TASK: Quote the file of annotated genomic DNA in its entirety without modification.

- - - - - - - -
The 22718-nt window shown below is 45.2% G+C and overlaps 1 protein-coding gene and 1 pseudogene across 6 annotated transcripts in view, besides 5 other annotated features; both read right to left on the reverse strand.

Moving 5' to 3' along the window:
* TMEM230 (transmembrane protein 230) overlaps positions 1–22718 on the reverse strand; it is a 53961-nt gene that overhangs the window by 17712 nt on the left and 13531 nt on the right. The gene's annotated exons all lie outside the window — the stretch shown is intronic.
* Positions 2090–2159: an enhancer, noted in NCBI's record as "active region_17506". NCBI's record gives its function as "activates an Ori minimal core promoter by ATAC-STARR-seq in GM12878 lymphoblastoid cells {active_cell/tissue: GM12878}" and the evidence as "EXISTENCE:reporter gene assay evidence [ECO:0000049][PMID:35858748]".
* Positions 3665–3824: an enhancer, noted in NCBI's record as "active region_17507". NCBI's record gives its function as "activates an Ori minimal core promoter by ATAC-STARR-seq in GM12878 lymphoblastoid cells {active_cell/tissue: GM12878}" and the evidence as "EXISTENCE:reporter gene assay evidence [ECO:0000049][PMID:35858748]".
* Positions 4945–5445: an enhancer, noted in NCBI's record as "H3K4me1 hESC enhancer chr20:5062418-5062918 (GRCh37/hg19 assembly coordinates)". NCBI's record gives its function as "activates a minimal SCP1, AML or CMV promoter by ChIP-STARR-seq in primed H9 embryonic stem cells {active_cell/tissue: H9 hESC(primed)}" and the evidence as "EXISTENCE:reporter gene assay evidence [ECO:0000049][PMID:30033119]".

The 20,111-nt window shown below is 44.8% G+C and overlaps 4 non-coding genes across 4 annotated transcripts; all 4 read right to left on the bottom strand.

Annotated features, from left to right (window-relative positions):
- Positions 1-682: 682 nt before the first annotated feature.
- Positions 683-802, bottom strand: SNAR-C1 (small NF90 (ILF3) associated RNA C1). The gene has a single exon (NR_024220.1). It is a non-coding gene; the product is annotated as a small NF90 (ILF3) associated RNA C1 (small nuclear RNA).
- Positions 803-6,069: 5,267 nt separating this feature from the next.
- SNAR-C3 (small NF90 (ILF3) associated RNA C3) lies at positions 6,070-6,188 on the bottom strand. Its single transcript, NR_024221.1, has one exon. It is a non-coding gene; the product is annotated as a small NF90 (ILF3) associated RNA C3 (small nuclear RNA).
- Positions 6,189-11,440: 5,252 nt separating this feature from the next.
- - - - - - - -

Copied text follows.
The 22718-nt window shown below is 45.2% G+C and overlaps 1 protein-coding gene and 1 pseudogene across 6 annotated transcripts in view, besides 5 other annotated features; both read right to left on the reverse strand.

Moving 5' to 3' along the window:
* TMEM230 (transmembrane protein 230) overlaps positions 1–22718 on the reverse strand; it is a 53961-nt gene that overhangs the window by 17712 nt on the left and 13531 nt on the right. The gene's annotated exons all lie outside the window — the stretch shown is intronic.
* Positions 2090–2159: an enhancer, noted in NCBI's record as "active region_17506". NCBI's record gives its function as "activates an Ori minimal core promoter by ATAC-STARR-seq in GM12878 lymphoblastoid cells {active_cell/tissue: GM12878}" and the evidence as "EXISTENCE:reporter gene assay evidence [ECO:0000049][PMID:35858748]".
* Positions 3665–3824: an enhancer, noted in NCBI's record as "active region_17507". NCBI's record gives its function as "activates an Ori minimal core promoter by ATAC-STARR-seq in GM12878 lymphoblastoid cells {active_cell/tissue: GM12878}" and the evidence as "EXISTENCE:reporter gene assay evidence [ECO:0000049][PMID:35858748]".
* Positions 4945–5445: an enhancer, noted in NCBI's record as "H3K4me1 hESC enhancer chr20:5062418-5062918 (GRCh37/hg19 assembly coordinates)". NCBI's record gives its function as "activates a minimal SCP1, AML or CMV promoter by ChIP-STARR-seq in primed H9 embryonic stem cells {active_cell/tissue: H9 hESC(primed)}" and the evidence as "EXISTENCE:reporter gene assay evidence [ECO:0000049][PMID:30033119]".

The 20,111-nt window shown below is 44.8% G+C and overlaps 4 non-coding genes across 4 annotated transcripts; all 4 read right to left on the bottom strand.

Annotated features, from left to right (window-relative positions):
- Positions 1-682: 682 nt before the first annotated feature.
- Positions 683-802, bottom strand: SNAR-C1 (small NF90 (ILF3) associated RNA C1). The gene has a single exon (NR_024220.1). It is a non-coding gene; the product is annotated as a small NF90 (ILF3) associated RNA C1 (small nuclear RNA).
- Positions 803-6,069: 5,267 nt separating this feature from the next.
- SNAR-C3 (small NF90 (ILF3) associated RNA C3) lies at positions 6,070-6,188 on the bottom strand. Its single transcript, NR_024221.1, has one exon. It is a non-coding gene; the product is annotated as a small NF90 (ILF3) associated RNA C3 (small nuclear RNA).
- Positions 6,189-11,440: 5,252 nt separating this feature from the next.